THE ATHEIST

AND OTHER STORIES

Irish writer MacMath£na makes his US debut with a story collection that tackles—with rueful satire—a place that has the ``climate for revolution, but not the weather.'' MacMath£na's passion is always under control, but the stories pulse with a sense of frustration and anger at the ways in which those Irish who want a more progressive country are continually thwarted by ancient superstitions, rigid religious beliefs, and a pervasive sense that nothing can or will improve. In ``Wedge,'' a character who accidentally kills his alcoholic and abusive father observes that ``Life is like a tragic drama on television. There are two ways to play it, backwards or forwards. I prefer backwards because that way you always finish with a happy beginning.'' Stories like the ``Queen of Killiney'' (a typically corrupt politician suddenly finds himself pregnant and has to go to England for an abortion), ``Prisoner of the Republic'' (the failure to change the divorce laws ends a long love affair), and ``Waiting for Dev'' (a village awaiting the famous leader De Valera realizes that it is no better off than it was under the British) are all concerned with overtly political themes. Two notable and especially poignant evocations of the Irish dilemma are the title story and ``The Banquet of Life.'' In the first, a committed atheist must deal with the grief of his young daughter at the death of her mother as relatives invoke all the old religious beliefs and superstitions. In the second, Brother Fergus—a teacher who believed that ``absolute obedience kept the soul from `getting notions' '' but who also liked figures, discovering how much he would earn in the outside world for the work he is doing—begins to construct an imaginary life in which he is no longer ``outlawed from the Banquet of Life.'' Some pieces here don't travel as well as others, and one or two are marred by obvious sentimentality, but mostly this is an accomplished debut.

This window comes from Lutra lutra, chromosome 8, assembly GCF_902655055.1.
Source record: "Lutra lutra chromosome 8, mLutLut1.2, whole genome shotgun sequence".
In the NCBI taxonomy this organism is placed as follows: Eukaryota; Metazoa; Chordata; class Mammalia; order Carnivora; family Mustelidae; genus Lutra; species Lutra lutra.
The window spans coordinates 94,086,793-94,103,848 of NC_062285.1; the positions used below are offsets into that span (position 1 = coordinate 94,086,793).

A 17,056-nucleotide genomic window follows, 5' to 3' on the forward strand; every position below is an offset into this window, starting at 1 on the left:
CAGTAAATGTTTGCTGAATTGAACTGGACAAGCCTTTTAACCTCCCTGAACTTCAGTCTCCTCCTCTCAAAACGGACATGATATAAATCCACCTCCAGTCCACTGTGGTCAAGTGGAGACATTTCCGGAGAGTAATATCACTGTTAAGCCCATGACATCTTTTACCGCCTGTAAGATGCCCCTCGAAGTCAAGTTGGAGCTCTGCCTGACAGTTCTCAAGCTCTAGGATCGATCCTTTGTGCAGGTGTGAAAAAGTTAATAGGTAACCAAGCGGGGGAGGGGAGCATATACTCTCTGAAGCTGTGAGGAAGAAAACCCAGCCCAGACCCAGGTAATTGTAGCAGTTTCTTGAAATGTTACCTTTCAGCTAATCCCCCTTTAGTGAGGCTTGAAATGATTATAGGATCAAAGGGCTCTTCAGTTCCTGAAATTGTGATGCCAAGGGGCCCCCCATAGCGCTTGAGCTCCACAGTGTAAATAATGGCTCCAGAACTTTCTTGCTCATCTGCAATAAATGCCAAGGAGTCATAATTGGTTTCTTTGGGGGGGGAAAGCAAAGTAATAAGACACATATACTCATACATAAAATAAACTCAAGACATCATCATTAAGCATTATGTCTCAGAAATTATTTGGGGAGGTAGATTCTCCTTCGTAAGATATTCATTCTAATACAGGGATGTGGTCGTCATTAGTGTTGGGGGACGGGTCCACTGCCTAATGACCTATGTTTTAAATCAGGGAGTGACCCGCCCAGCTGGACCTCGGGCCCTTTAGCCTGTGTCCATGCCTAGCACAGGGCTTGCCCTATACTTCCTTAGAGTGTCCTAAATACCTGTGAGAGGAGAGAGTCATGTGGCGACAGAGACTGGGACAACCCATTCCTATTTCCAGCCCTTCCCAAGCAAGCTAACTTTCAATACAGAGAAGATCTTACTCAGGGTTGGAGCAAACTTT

Pub Date: May 12, 1993

ISBN: 0-86327-103-0

Page Count: 172

Publisher: Dufour

Review Posted Online: May 20, 2010

Kirkus Reviews Issue: March 1, 1993

Did you like this book?

No Comments Yet

Kin “[find] each other’s lives inscrutable” in this rich, sharp story about the way identity is formed.

Our Verdict

  • Our Verdict
  • GET IT

  • New York Times Bestseller

  • IndieBound Bestseller

THE VANISHING HALF

Inseparable identical twin sisters ditch home together, and then one decides to vanish.